2008-07-29 08:24:40 GMT 2008-07-29 16:24:40 (Beijing Time) SINA English
South Korea's prime minister made a historic visit Tuesday to a group of rocky islets controlled by Seoul but claimed also by Tokyo, as his administration sought to cement its hold over them.
Han Seung-Soo, accompanied by two other cabinet ministers, arrived at the rugged, treeless terrain midway between South Korea and Japan shortly before noon, officials at his office said.
He is the highest-ranking South Korean official to visit the tiny islands, which came with Seoul feeling under mounting pressure in a territorial dispute that has flared up again with Tokyo's renewed claims.
Han met a police contingent and unveiled a monument inscribed with "Dokdo belongs to South Korean territory," his aides said.
The islands are called Dokdo by South Koreans and Takeshima in Japan.
Han told his cabinet before the trip that he wanted to "firmly make sure that Dokdo has historically belonged to South Korean territory," spokesman Song Ki-Jin said.
The previous highest-ranking official to visit was the communications minister in 2005.
Han called it "very regrettable" that the United States has re-categorised the islets, a move seen here as a diplomatic setback.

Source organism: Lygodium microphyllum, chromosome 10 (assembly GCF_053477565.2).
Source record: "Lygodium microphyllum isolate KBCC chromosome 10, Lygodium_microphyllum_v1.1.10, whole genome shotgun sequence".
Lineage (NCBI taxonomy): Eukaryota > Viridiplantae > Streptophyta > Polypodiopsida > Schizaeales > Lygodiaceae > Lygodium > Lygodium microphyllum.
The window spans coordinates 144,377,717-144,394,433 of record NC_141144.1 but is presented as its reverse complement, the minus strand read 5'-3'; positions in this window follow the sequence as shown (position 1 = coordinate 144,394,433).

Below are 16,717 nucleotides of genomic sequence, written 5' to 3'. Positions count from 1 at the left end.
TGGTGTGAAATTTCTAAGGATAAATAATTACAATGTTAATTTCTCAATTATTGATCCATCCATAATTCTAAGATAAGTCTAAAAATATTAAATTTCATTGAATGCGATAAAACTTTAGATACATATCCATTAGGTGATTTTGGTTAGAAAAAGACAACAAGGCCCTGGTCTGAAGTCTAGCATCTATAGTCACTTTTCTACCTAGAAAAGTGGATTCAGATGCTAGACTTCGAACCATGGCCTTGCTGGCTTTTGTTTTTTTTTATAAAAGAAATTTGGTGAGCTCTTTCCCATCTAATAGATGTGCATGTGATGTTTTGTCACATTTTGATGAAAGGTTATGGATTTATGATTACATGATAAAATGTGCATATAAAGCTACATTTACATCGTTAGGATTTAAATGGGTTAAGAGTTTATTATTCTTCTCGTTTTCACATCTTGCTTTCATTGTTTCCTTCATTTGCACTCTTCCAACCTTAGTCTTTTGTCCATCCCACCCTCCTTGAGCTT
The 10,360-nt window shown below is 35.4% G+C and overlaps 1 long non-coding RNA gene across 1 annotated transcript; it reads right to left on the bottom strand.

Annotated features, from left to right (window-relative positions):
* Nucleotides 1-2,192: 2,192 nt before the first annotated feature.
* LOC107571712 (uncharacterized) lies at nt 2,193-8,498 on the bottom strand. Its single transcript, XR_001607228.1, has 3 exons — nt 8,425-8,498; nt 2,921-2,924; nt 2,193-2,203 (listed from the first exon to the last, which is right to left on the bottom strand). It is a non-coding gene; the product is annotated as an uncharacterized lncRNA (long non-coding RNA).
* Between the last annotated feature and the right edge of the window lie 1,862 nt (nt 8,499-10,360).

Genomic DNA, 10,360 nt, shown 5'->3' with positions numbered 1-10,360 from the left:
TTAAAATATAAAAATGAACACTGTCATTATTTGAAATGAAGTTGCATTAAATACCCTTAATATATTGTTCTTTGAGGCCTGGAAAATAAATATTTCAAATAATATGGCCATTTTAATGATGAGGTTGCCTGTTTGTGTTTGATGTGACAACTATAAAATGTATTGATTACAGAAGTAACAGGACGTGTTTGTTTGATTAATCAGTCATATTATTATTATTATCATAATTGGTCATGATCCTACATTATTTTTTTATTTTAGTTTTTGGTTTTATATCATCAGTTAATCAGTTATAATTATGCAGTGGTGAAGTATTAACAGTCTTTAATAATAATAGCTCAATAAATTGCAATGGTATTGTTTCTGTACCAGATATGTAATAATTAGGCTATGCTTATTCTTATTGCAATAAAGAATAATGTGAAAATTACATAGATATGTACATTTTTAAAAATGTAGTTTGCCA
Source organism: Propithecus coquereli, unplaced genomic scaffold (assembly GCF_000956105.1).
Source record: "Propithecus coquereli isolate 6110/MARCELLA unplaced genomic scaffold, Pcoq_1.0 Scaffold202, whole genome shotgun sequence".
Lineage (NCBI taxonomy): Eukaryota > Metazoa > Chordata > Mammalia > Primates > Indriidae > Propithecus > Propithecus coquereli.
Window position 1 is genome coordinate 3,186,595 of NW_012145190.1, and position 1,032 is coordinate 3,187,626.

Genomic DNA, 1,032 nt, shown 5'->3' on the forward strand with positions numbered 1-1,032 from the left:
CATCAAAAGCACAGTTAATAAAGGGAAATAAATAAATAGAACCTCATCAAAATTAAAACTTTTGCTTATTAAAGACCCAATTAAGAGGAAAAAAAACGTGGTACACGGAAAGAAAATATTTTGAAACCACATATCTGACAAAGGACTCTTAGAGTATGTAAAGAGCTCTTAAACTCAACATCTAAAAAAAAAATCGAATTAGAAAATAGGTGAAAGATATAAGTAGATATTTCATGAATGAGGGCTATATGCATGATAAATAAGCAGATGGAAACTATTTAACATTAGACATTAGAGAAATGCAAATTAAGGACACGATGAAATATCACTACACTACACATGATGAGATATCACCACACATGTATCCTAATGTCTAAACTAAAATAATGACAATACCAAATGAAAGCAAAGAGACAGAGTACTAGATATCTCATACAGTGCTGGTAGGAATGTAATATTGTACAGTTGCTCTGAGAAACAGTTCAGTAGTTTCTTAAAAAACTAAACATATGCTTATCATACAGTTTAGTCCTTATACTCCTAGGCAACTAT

In Tokyo, Japanese foreign ministry spokesman Tomohiko Taniguchi said his government had "no official response" to Han's visit while linking it to a US federal body's decision on the islets.
"One can imagine that the action taken by the South Korean prime minister would be in response to the fact that some sort of changes have been produced by the US Board on Geographic Names," he said.
Officials said Monday that President Lee Myung-Bak was "outraged" to learn the US board had modified its classification of the islets from a territory of South Korea to one with "undesignated sovereignty."
They said Lee ordered a probe to see if Seoul's embassy in Washington and its ambassador should be held responsible for possible "negligence of duty" in handling the case.
South Korea has promised to do its "utmost" to reverse the US decision and has also confirmed plans to hold two major military exercises near the islets this year, sparking protests from Japan. The defence ministry said the first one is due Wednesday.
The navy said six ships -- including a 3,000-tonne destroyer backed up by P-3C reconnaissance aircraft and LYNX anti-submarine helicopters -- would team up with F-15Ks and two coast guard ships.
The annual military drills had been held in a low-key or closed manner before but were made public this year.
Seoul stations a small unit of maritime police in the islands and plans to make them habitable for civilians.
The dispute originates in Japan's 20th century imperial expansion and its colonisation of the Korean peninsula.
Japan claimed the islands in 1905 after winning a war with Russia. It went on to annex the entire Korean peninsula from 1910 until its defeat in 1945 at the end of World War II.